Masahiro Yamamoto and Takeshi Yamasaki were the most successful of the players the Dragons sent to the Dodgers organization.  Yamamoto played with the ichi-gun Dragons in parts of 29 seasons between 1986 and 2015.  I did a summary of his career when he retired a few years ago so won't go into a whole lot of detail.  He did return to Chunichi from Vero Beach in 1988 and went into the Dragons rotation for September where he went 5-0 helping the Dragons win the Central League pennant.  He also started (and lost) Game Three of the Nippon Series that year.  There are many Japanese baseball cards of Yamamoto available.

2015 Calbee "Exciting Scene" #ES-10
Yamasaki spent parts of 25 years with the top level teams in NPB.  He was with the Dragons until they traded him to Orix after the 2002 season.  After two years in Kobe he moved north to Sendai and spent the next seven seasons with the Eagles.  He came back to the Dragons for the final two years of his career in 2012-13.  Like Yamamoto I wrote a summary of his career when he retired and like Yamamoto there are quite a few Japanese baseball cards of Yamasaki out there.

2001 Upper Deck #62
Hiroyuki Maehara had the longest career of the remaining players.  He made the All Star team in 1992 and was traded to the Lions in 1996 along with Masaji Shimizu for Katsuyoshi Murata and Kazuaki Yamano (who had played in the US with San Jose in 1986-87).  He was player/coach for two years with an industrial league team (Showa Concrete) after the Lions released him and later coached for the Mie Three Arrows indy league team and the Dragons.  He had a handful of Japanese baseball cards (although oddly enough he did not make the 1992 BBM All Stars set).

1994 BBM #299
Kazuyoshi Koyama played in the Dragons organization until 1997 but he spent most of his time with the farm team.  The only year he had more than 100 at bats with the ichi-gun team was 1990.  He has only two Japanese cards I'm aware of - both from 1991.

1991 Takara Dragons #44
Yasuhiro Kawabata had spent parts of three seasons with the top team before going to Vero Beach in 1989.  He returned to the Dragons that season in time to get in 20 games with them, going 7-1.  He was traded to Orix for Toyozo Minamimure early in the 1991 season.  He spent a couple of years in their bullpen but only played for the farm team in his last couple seasons - including a final season when he returned to the Dragons.  He apparently is currently an official scorer for the Buffaloes.  There are a handful of Japanese baseball cards of him.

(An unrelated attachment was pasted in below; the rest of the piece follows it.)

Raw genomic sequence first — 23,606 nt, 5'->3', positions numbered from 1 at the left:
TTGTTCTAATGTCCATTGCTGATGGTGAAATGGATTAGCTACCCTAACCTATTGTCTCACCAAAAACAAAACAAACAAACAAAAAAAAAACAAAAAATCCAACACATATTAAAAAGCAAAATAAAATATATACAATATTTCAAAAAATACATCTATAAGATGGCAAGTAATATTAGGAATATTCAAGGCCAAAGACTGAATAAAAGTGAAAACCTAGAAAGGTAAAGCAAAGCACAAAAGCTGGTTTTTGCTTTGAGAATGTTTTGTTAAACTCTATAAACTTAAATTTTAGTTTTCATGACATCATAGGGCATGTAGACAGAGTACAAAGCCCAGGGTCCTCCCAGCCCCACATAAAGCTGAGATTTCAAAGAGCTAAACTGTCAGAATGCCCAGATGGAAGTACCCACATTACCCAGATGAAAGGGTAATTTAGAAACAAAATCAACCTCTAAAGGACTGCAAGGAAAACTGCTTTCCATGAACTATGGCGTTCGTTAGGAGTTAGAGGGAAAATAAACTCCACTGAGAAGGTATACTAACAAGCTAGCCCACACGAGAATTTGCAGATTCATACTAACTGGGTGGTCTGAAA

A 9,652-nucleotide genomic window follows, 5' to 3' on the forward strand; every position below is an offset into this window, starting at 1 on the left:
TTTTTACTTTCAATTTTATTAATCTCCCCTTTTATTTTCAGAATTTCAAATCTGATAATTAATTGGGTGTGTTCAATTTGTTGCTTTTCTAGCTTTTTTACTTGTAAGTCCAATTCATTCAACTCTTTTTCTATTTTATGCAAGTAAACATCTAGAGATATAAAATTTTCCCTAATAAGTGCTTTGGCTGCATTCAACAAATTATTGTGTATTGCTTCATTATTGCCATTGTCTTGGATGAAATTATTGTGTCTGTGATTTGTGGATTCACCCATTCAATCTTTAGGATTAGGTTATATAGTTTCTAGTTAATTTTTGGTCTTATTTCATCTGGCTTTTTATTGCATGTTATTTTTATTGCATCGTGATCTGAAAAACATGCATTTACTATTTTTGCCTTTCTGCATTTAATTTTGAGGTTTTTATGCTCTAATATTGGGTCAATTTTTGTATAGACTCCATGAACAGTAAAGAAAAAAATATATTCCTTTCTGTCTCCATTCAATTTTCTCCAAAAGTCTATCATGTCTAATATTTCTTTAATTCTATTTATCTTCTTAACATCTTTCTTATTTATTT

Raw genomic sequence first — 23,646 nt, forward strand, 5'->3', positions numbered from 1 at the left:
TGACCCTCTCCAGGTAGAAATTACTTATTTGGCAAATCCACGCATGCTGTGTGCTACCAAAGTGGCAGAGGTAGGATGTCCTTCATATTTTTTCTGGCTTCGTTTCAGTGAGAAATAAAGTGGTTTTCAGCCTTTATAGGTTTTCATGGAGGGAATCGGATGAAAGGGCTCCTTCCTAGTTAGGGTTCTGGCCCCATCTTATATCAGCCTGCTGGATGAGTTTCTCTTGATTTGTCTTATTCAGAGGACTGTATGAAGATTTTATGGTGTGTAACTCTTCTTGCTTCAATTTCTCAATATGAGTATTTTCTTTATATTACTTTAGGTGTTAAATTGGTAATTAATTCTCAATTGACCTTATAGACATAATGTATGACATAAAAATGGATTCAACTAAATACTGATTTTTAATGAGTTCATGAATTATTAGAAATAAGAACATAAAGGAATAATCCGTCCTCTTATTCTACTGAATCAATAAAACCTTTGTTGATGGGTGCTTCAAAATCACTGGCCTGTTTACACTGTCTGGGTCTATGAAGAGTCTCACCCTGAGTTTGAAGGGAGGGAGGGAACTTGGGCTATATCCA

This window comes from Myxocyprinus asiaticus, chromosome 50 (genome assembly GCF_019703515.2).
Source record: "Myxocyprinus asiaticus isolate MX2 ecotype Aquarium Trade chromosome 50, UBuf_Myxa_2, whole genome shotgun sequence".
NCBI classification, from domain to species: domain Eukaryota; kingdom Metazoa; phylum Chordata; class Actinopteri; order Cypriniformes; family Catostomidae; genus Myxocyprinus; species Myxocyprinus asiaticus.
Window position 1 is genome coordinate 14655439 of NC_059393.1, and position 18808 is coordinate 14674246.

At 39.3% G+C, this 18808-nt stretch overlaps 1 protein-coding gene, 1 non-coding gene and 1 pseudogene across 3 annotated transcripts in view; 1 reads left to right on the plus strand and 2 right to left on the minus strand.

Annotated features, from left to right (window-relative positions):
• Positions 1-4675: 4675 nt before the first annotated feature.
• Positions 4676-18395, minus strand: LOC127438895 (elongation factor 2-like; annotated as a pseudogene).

1990 Takara Dragons #53
Yasuharu Fujio was the first pick of the Dragons in the fall 1983 draft out of Kyoei High School in Nagoya.  It was hoped that he would become a power hitting third baseman for his hometown team but he never really developed into this role.  Following the 1989 season Chunichi traded him and Yoshihisa Komatsuzaki to the Nippon Ham Fighters for "the other' Yukio Tanaka (the pitcher obviously) and Kazuo Hayakawa.  He spent three years with the Fighters but his numbers never really improved and he retired following the 1992 season.  He has a number of Japanese baseball cards but I don't have any of them.

There are no Japanese baseball cards of the remaining four players that I am aware of.

Despite putting up good numbers in Vero Beach in 1988, Hidetsugu Nishimura didn't have a lot of success in NPB.  He had gone 0-1 with an ERA of 9.00 in four games with the Dragons in 1987.  In mid-1989 the Dragons capitalized on his success in Florida by packaging him with Koichi Emoto in a trade to the Fukuoka Daiei Hawks for Takayuki Shirai and Hiromichi Nakamura (Emoto would be sent by Daiei to Salinas in the California League in 1990).  He went 0-1 in 16 games with the ichi-gun Hawks over the next three and a half years and retired following the 1992 season.

Masaaki Kamanaka's Dragons career lasted until 1995 but he spent almost the entire time with the farm team - he made two appearances with the top team in 1992 where he gave up 3 hits (including two home runs) and three runs in two innings.  He spent 1996 with the Kintetsu Buffaloes' farm team before retiring.  Koji Takaheshi only played in six games with the ichi-gun Dragons (in 1990) while Tetsuo Arakawa never made it off the farm team.

In the late 1980's it was still kind of hit or miss whether or not a minor league team would have a team set of baseball cards and of the five teams that the Dragons players were part of, only Vero Beach had cards (although even today I wouldn't expect a Gulf Coast League team to have a card set).  Both of the Vero Beach team sets were produced by Star.  Four of the five Japanese players who played in Florida ended up having cards - Yamamoto and Nishimura from 1988 and Kamanaka and Kawabata in 1989.  Here are images of the front and back of all four cards, swiped either from or Ebay:

In addition, Yamamoto also appeared in the 1988 Florida State League All Star set (also from Star).  I swiped these images from as well:

Kamanaka and Nishimura both have American minor league baseball cards but do not have Japanese cards.  These are the earliest cards for both Yamamoto and Kawabata.

In addition Chunichi apparently sent a coach to at least Vero Beach in at least the 1989 season.  The 1989 team set included a card of Jun Irisawa who I have not been able to identify at all.

1 comment:

Zippy Zappy said...

'No Information Available... "Player information is courtesy of Baby Blue Casebook"'
Nice job there Baby Blue Casebook.